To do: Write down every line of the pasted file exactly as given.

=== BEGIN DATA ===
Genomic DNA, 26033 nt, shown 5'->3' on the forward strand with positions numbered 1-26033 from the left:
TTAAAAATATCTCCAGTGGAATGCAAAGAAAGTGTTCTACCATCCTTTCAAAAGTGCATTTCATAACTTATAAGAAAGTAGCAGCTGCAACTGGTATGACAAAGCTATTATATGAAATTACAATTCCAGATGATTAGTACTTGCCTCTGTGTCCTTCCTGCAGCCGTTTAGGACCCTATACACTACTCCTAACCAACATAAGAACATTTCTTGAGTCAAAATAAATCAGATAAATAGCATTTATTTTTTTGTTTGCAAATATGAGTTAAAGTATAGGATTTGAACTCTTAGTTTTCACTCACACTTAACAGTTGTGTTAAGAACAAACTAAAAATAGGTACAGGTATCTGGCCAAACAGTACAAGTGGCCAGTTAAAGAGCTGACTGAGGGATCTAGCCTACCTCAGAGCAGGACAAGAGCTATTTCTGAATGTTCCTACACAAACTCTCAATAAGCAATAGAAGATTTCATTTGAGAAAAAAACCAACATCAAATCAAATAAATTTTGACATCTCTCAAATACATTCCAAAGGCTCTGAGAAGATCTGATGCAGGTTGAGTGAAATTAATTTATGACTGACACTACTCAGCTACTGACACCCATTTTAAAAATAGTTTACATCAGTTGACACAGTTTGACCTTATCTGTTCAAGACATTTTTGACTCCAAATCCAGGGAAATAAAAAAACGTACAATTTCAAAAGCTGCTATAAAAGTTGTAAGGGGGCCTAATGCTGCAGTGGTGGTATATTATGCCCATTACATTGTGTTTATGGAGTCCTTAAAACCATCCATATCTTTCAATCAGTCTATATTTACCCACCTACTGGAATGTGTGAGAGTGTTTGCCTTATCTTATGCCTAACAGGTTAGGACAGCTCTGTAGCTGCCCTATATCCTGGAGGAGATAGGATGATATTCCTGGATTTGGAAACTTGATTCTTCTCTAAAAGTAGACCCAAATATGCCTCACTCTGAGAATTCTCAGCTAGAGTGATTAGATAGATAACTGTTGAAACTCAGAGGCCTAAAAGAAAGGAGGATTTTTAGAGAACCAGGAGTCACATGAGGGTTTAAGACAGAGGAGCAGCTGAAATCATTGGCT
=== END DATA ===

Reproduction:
Genomic DNA, 26033 nt, shown 5'->3' on the forward strand with positions numbered 1-26033 from the left:
TTAAAAATATCTCCAGTGGAATGCAAAGAAAGTGTTCTACCATCCTTTCAAAAGTGCATTTCATAACTTATAAGAAAGTAGCAGCTGCAACTGGTATGACAAAGCTATTATATGAAATTACAATTCCAGATGATTAGTACTTGCCTCTGTGTCCTTCCTGCAGCCGTTTAGGACCCTATACACTACTCCTAACCAACATAAGAACATTTCTTGAGTCAAAATAAATCAGATAAATAGCATTTATTTTTTTGTTTGCAAATATGAGTTAAAGTATAGGATTTGAACTCTTAGTTTTCACTCACACTTAACAGTTGTGTTAAGAACAAACTAAAAATAGGTACAGGTATCTGGCCAAACAGTACAAGTGGCCAGTTAAAGAGCTGACTGAGGGATCTAGCCTACCTCAGAGCAGGACAAGAGCTATTTCTGAATGTTCCTACACAAACTCTCAATAAGCAATAGAAGATTTCATTTGAGAAAAAAACCAACATCAAATCAAATAAATTTTGACATCTCTCAAATACATTCCAAAGGCTCTGAGAAGATCTGATGCAGGTTGAGTGAAATTAATTTATGACTGACACTACTCAGCTACTGACACCCATTTTAAAAATAGTTTACATCAGTTGACACAGTTTGACCTTATCTGTTCAAGACATTTTTGACTCCAAATCCAGGGAAATAAAAAAACGTACAATTTCAAAAGCTGCTATAAAAGTTGTAAGGGGGCCTAATGCTGCAGTGGTGGTATATTATGCCCATTACATTGTGTTTATGGAGTCCTTAAAACCATCCATATCTTTCAATCAGTCTATATTTACCCACCTACTGGAATGTGTGAGAGTGTTTGCCTTATCTTATGCCTAACAGGTTAGGACAGCTCTGTAGCTGCCCTATATCCTGGAGGAGATAGGATGATATTCCTGGATTTGGAAACTTGATTCTTCTCTAAAAGTAGACCCAAATATGCCTCACTCTGAGAATTCTCAGCTAGAGTGATTAGATAGATAACTGTTGAAACTCAGAGGCCTAAAAGAAAGGAGGATTTTTAGAGAACCAGGAGTCACATGAGGGTTTAAGACAGAGGAGCAGCTGAAATCATTGGCT